For OSC, the year has been an active one of outreach to industry and planning to meet a goal of having the initial version of new tracking software and operations centers in place by September 2024. Former astronaut Magnus is the acting program manager and chief engineer for creation of this Traffic Coordination System for Space, or TraCSS. Needed will be a suite of software to display numerical and graphical representations of trajectories on computer screens for civil servants. They will take over the job of warning commercial and civilian government organizations of potential collisions. At first, tracking the civilian objects will continue to be done mainly with ground telescopes and radars operated by the military, but plans call for OSC to gradually wrap in commercially operated services.
“What we’ve planned is a very slow change from the commercial industry receiving data from the DoD over to TraCSS in a way that does not disturb current operations and allows everyone to get comfortable,” Magnus said in a July video update posted on the OSC website.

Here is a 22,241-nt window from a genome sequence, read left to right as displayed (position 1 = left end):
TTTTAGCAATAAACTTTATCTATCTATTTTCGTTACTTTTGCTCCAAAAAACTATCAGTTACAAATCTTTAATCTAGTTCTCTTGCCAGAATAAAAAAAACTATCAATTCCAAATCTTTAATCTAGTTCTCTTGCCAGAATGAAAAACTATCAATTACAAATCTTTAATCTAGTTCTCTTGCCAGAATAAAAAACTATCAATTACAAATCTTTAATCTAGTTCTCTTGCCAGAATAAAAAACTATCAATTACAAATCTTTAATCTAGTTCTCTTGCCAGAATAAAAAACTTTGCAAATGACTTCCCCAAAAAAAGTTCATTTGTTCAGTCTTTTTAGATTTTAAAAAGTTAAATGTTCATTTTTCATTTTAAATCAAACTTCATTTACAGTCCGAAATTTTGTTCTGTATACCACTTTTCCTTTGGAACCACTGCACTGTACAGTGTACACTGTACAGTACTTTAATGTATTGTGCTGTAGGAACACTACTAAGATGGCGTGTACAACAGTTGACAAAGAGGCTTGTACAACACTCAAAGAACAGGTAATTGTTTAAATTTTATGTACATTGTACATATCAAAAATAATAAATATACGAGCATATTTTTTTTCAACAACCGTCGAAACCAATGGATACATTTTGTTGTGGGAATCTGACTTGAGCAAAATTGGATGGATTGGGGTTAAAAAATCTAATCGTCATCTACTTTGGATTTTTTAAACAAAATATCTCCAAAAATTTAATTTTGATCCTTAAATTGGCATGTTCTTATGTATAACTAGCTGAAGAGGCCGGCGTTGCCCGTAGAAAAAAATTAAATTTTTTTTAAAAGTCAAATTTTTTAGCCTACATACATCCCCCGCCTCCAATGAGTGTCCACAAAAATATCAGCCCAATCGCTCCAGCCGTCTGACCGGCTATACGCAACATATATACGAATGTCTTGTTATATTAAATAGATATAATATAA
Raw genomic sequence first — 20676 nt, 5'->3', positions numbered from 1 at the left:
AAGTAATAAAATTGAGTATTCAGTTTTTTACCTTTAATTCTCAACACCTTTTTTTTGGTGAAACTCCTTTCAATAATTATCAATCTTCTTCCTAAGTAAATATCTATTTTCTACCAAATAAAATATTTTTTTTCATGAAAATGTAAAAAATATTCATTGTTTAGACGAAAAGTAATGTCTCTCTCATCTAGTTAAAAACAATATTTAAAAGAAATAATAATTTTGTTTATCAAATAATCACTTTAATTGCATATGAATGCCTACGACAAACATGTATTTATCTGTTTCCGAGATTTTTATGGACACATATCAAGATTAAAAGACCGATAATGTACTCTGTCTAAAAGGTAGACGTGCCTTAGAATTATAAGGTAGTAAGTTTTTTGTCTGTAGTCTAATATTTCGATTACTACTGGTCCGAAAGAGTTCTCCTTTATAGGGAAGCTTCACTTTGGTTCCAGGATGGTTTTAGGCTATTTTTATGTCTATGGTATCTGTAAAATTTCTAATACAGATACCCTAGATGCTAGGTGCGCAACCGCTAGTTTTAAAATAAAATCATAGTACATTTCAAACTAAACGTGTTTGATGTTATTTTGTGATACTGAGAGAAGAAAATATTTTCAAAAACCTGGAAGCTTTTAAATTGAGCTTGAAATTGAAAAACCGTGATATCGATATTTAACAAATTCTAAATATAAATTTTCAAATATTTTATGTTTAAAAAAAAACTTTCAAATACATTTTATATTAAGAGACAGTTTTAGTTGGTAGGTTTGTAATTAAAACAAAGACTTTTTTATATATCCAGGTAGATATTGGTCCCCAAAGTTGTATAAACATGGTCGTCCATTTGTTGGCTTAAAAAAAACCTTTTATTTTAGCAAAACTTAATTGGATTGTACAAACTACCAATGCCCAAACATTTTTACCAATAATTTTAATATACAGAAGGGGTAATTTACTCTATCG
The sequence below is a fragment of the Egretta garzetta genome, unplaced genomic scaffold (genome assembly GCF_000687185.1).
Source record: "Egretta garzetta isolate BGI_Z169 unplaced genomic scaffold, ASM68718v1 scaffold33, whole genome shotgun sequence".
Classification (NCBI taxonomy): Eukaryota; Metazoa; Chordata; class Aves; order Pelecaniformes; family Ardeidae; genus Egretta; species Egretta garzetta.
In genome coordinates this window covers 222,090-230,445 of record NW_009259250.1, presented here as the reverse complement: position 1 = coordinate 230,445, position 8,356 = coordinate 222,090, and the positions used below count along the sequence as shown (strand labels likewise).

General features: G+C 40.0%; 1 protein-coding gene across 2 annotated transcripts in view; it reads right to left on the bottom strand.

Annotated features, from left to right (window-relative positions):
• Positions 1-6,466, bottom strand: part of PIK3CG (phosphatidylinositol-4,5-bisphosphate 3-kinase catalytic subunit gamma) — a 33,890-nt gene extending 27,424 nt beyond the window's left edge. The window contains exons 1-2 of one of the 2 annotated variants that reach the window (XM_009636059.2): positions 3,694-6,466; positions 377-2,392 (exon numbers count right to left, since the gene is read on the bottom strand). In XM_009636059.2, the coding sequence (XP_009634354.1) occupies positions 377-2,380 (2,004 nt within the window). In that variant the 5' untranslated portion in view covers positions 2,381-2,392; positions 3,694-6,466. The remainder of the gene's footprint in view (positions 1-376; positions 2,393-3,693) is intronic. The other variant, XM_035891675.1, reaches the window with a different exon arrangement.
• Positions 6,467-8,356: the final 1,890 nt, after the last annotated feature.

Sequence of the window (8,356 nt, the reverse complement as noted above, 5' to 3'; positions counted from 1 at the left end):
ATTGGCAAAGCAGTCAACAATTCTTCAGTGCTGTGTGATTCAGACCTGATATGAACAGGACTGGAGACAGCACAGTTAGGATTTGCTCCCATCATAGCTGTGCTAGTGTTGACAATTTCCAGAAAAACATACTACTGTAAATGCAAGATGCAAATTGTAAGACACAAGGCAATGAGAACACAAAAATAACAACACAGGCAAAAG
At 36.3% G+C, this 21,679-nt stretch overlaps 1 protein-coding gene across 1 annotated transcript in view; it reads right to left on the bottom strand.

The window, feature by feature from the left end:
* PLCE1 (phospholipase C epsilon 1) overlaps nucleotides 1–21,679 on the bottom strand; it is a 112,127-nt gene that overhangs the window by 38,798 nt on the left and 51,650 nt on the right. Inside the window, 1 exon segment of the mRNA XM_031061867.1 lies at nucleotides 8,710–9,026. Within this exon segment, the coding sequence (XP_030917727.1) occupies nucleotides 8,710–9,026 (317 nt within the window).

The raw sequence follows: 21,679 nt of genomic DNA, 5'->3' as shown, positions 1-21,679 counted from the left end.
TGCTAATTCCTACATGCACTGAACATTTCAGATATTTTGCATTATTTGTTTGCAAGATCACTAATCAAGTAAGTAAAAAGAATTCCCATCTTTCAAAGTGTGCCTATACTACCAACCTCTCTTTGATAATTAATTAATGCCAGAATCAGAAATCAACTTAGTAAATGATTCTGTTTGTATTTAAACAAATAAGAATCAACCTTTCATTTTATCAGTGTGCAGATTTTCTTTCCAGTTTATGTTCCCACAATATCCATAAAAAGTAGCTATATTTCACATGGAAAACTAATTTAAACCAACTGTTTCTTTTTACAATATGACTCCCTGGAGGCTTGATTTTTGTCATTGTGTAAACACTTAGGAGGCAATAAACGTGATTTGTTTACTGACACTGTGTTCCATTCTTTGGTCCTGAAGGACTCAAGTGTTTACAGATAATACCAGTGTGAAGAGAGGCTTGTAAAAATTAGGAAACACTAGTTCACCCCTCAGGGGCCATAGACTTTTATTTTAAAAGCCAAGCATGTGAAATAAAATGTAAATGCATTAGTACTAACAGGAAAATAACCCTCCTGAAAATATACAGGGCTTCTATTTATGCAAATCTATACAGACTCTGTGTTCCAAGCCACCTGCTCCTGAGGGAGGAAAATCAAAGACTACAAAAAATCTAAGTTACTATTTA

Space, especially low-Earth orbit, has become a complicated place since 1957, and it is becoming more so at an accelerating pace. Some 8,900 active satellites orbit Earth, most of them in LEO, where ISS and China’s space station orbit. They do so among an estimated 35,000 pieces of tracked debris ranging in size from 10-centimeter-long metal fragments to entire satellites, old rocket motors and discarded rocket stages and fuel tanks. Satellite operators regularly have to decide whether to expend precious propellant to maneuver out of the way. And the numbers are only projected to grow as megaconstellation operators add more satellites. SpaceX’s Starlink constellation alone numbers some 4,800 satellites and is growing, with near-weekly launches of between 20 and 50 satellites.